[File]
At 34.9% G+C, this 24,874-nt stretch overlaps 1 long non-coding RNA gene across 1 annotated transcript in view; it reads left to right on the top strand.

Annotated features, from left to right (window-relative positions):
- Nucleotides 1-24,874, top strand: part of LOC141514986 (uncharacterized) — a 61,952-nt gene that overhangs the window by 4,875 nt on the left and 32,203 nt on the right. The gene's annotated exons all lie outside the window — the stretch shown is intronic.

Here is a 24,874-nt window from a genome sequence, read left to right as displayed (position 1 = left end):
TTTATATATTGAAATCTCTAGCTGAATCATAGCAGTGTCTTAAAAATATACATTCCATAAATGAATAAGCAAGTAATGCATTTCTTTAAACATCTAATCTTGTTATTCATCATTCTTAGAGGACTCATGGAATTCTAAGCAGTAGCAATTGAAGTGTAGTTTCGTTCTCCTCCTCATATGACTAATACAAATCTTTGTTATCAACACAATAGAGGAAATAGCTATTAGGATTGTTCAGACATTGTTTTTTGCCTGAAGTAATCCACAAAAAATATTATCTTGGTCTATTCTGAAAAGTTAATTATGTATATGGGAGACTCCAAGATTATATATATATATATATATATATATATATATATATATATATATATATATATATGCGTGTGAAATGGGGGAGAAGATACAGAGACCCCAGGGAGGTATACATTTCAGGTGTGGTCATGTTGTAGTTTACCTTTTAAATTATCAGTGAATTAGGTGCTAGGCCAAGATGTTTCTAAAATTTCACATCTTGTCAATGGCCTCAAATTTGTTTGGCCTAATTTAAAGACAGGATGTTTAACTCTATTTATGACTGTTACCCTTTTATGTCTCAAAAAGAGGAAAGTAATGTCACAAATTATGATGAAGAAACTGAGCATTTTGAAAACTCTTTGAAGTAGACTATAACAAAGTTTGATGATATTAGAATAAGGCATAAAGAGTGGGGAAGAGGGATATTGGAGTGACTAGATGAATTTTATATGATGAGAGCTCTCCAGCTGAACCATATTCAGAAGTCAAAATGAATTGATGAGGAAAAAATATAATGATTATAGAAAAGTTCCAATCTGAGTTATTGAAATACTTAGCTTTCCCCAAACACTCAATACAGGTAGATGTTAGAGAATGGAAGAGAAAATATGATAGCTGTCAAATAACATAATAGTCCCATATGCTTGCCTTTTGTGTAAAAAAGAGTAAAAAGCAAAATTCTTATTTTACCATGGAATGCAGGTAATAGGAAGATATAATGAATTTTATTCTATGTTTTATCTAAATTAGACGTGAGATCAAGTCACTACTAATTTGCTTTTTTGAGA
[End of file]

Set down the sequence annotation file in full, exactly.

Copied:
At 34.9% G+C, this 24,874-nt stretch overlaps 1 long non-coding RNA gene across 1 annotated transcript in view; it reads left to right on the top strand.

Annotated features, from left to right (window-relative positions):
- Nucleotides 1-24,874, top strand: part of LOC141514986 (uncharacterized) — a 61,952-nt gene that overhangs the window by 4,875 nt on the left and 32,203 nt on the right. The gene's annotated exons all lie outside the window — the stretch shown is intronic.

Here is a 24,874-nt window from a genome sequence, read left to right as displayed (position 1 = left end):
TTTATATATTGAAATCTCTAGCTGAATCATAGCAGTGTCTTAAAAATATACATTCCATAAATGAATAAGCAAGTAATGCATTTCTTTAAACATCTAATCTTGTTATTCATCATTCTTAGAGGACTCATGGAATTCTAAGCAGTAGCAATTGAAGTGTAGTTTCGTTCTCCTCCTCATATGACTAATACAAATCTTTGTTATCAACACAATAGAGGAAATAGCTATTAGGATTGTTCAGACATTGTTTTTTGCCTGAAGTAATCCACAAAAAATATTATCTTGGTCTATTCTGAAAAGTTAATTATGTATATGGGAGACTCCAAGATTATATATATATATATATATATATATATATATATATATATATATATATATATATGCGTGTGAAATGGGGGAGAAGATACAGAGACCCCAGGGAGGTATACATTTCAGGTGTGGTCATGTTGTAGTTTACCTTTTAAATTATCAGTGAATTAGGTGCTAGGCCAAGATGTTTCTAAAATTTCACATCTTGTCAATGGCCTCAAATTTGTTTGGCCTAATTTAAAGACAGGATGTTTAACTCTATTTATGACTGTTACCCTTTTATGTCTCAAAAAGAGGAAAGTAATGTCACAAATTATGATGAAGAAACTGAGCATTTTGAAAACTCTTTGAAGTAGACTATAACAAAGTTTGATGATATTAGAATAAGGCATAAAGAGTGGGGAAGAGGGATATTGGAGTGACTAGATGAATTTTATATGATGAGAGCTCTCCAGCTGAACCATATTCAGAAGTCAAAATGAATTGATGAGGAAAAAATATAATGATTATAGAAAAGTTCCAATCTGAGTTATTGAAATACTTAGCTTTCCCCAAACACTCAATACAGGTAGATGTTAGAGAATGGAAGAGAAAATATGATAGCTGTCAAATAACATAATAGTCCCATATGCTTGCCTTTTGTGTAAAAAAGAGTAAAAAGCAAAATTCTTATTTTACCATGGAATGCAGGTAATAGGAAGATATAATGAATTTTATTCTATGTTTTATCTAAATTAGACGTGAGATCAAGTCACTACTAATTTGCTTTTTTGAGA